About 6 Weeks ago, my wife-to-be forwarded me an email from her work regarding the U.S. Treasury’s Recognition of Same Sex Marriage for tax purposes. I promptly threw it in a folder without reading it because – taxes are boring. However, being a grown up, and one who owns several businesses, I have since revisited the subject and it seems prudent to give the high points here for those who may benefit in the near future as that gay wedding date approaches.
More Federal Recognition for Same Sex Marriage
On August 26th, 2013 the Department of Treasury and the Internal Revenue Service (IRS) ruled that same-sex couples who were legally married in jurisdictions that recognize their marriages (sounds redundant), will be treated as married for federal tax purposes. This ruling applies regardless of whether or not the couple lives in a jurisdiction that recognizes same-sex marriage.
“Today’s ruling provides certainty and clear, coherent tax filing guidance for all legally married same-sex couples nationwide. It provides access to benefits, responsibilities and protections under federal tax law that all Americans deserve,” said Secretary Jacob J. Lew. “This ruling also assures legally married same-sex couples that they can move freely throughout the country knowing that their federal filing status will not change.”
The Good, The Bad…
The decision was actually prompted by the U.S. Supreme Court’s ruling overturning DOMA, and provides a uniform policy for the IRS with regards to same sex marriage. In these cases, the state where the marriage took place now trumps the state of residency when it comes to federal tax status for same-sex married couples. Also under the Treasury’s new policy, all federal tax provisions where marriage is a factor, including filing status, employee benefits, IRA contributions, earned income, child tax credits, and income, gift and estate taxes, will apply to same sex couples regardless of where they live.
Unfortunately, on the other side of the coin, gay couples will now get their fair share of what is called the “marriage penalty”, in which some joint filers incur a higher tax burden than they would if filing as singles. The ruling means legally married same-sex couples may choose to file their federal taxes as married filing jointly or married filing separately. Before this ruling, same-sex married couples had to declare themselves as “unmarried” on federal tax returns. This ruling does not apply to those in registered domestic partnerships or civil unions.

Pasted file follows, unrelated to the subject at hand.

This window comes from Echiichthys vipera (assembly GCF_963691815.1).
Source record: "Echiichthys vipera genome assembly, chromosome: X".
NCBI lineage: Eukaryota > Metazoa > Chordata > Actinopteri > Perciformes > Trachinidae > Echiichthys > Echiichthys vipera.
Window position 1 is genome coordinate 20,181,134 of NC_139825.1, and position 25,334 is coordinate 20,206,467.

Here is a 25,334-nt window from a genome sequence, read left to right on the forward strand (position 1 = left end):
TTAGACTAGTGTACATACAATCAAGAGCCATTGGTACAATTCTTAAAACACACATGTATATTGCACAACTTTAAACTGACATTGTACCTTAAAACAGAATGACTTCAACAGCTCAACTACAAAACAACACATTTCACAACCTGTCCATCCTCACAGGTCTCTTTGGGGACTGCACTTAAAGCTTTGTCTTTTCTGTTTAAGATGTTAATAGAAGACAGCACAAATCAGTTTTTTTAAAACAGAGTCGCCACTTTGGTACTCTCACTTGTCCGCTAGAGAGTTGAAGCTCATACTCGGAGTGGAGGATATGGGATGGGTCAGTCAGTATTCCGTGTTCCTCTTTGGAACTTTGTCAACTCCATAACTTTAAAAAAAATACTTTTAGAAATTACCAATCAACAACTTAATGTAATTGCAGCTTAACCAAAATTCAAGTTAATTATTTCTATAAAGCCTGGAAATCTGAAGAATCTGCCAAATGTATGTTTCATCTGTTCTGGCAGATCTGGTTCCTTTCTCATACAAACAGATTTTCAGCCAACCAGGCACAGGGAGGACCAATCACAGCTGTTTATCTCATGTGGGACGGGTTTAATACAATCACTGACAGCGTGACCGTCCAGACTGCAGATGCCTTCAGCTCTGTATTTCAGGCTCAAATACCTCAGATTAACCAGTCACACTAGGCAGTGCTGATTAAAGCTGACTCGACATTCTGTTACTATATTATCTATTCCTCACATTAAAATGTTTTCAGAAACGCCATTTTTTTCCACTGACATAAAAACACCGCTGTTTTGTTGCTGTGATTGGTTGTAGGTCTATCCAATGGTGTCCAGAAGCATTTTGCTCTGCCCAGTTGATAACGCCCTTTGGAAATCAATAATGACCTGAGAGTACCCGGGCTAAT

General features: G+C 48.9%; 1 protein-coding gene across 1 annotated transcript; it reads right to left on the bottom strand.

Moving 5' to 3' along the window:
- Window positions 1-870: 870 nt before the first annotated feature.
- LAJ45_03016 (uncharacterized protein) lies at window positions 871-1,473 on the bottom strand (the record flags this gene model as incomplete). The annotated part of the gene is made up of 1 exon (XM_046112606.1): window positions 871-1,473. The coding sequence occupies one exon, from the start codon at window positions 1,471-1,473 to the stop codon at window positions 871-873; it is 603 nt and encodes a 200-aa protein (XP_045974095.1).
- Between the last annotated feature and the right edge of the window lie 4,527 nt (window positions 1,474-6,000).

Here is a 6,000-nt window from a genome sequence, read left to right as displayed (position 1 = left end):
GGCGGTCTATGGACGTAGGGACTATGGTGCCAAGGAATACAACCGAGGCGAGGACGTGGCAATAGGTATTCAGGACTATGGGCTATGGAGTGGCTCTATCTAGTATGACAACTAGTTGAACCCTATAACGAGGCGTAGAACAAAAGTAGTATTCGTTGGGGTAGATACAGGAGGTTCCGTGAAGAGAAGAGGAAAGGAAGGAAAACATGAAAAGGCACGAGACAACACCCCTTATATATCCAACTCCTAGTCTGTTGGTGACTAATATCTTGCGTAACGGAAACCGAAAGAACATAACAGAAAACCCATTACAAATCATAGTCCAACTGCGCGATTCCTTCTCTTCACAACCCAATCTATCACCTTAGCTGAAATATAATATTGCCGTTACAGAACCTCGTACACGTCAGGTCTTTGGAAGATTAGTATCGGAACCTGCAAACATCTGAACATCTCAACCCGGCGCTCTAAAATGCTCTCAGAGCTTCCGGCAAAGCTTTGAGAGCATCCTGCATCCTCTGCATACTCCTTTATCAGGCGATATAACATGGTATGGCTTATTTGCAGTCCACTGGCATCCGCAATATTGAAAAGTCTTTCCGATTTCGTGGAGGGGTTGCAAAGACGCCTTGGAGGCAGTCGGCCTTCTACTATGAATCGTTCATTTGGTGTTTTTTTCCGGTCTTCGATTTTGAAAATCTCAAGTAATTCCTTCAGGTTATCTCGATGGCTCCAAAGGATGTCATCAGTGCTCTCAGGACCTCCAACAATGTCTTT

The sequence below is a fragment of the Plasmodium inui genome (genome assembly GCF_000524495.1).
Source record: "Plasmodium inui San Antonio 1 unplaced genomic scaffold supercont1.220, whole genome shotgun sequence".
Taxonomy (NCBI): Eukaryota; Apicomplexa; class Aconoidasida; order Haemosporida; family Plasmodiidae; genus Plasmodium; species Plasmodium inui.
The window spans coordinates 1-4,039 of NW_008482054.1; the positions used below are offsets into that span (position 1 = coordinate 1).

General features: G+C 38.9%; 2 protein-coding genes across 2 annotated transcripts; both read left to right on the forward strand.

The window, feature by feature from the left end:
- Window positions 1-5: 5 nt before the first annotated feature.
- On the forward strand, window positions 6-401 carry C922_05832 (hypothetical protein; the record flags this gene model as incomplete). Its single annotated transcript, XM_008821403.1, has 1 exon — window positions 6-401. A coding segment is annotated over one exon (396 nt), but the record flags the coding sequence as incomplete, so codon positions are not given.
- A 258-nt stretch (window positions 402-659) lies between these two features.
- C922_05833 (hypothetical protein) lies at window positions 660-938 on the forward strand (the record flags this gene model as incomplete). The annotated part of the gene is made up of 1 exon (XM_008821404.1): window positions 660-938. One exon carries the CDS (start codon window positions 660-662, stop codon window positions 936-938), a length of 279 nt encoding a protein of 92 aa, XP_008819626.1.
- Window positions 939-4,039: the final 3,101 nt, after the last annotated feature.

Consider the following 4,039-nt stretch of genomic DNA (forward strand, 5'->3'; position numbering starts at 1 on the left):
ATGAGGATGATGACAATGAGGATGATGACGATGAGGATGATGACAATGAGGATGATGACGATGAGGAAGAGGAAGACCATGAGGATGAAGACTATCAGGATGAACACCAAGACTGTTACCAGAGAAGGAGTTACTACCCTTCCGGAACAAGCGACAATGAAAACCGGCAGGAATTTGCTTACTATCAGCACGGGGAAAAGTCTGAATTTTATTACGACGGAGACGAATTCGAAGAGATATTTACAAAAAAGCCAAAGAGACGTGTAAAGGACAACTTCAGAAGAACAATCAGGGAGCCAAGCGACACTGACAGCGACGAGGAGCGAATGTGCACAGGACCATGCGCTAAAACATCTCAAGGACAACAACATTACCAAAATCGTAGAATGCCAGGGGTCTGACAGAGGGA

“With today’s ruling, committed and loving gay and lesbian married couples will now be treated equally under our nation’s federal tax laws, regardless of what state they call home,” said Human Rights Campaign President Chad Griffin. “These families finally have access to crucial tax benefits and protections previously denied to them under the discriminatory Defense of Marriage Act.”
Retroactive Benefits for Same Sex Couples
Been married awhile and feel that this could have benefited you? No problem. You can actually go back and file amended federal tax returns to change your filing status for the tax years 2010, 2011 and 2012 to seek possible tax refunds. Also, the Treasury Dept and IRS plan to issue procedures for employers that wish to file refund claims for payroll taxes paid on previously taxed health insurance and fringe benefits provided to same-sex spouses. They also say that they intend to issue further guidance on cafeteria plans and on how qualified retirement plans and other tax-favored arrangements should treat same-sex spouses for periods before the effective date of this revenue ruling.
What About State Tax Returns in “Those” States
While the ruling brings clarity and relief for many on the federal side, it is likely to cause a great deal of confusion for state returns filed by gay married couples in states that do not recognize their marriages. This is because many states require taxpayers to “refer to federal tax returns” when it comes to filing status and calculating federal taxable income. How this will shake out is anyone’s guess right now.
I can tell you that I’m glad that I understand this more thoroughly but am not looking forward to paying higher taxes after getting married, which is what I suspect is going to happen for us. Regardless of whether we file jointly or separately, the knowledge that we now have a choice in the matter is comforting and that we are afforded many more equal protections under the law than we had just a few short months ago is a blessing for marriage equality. So much progress.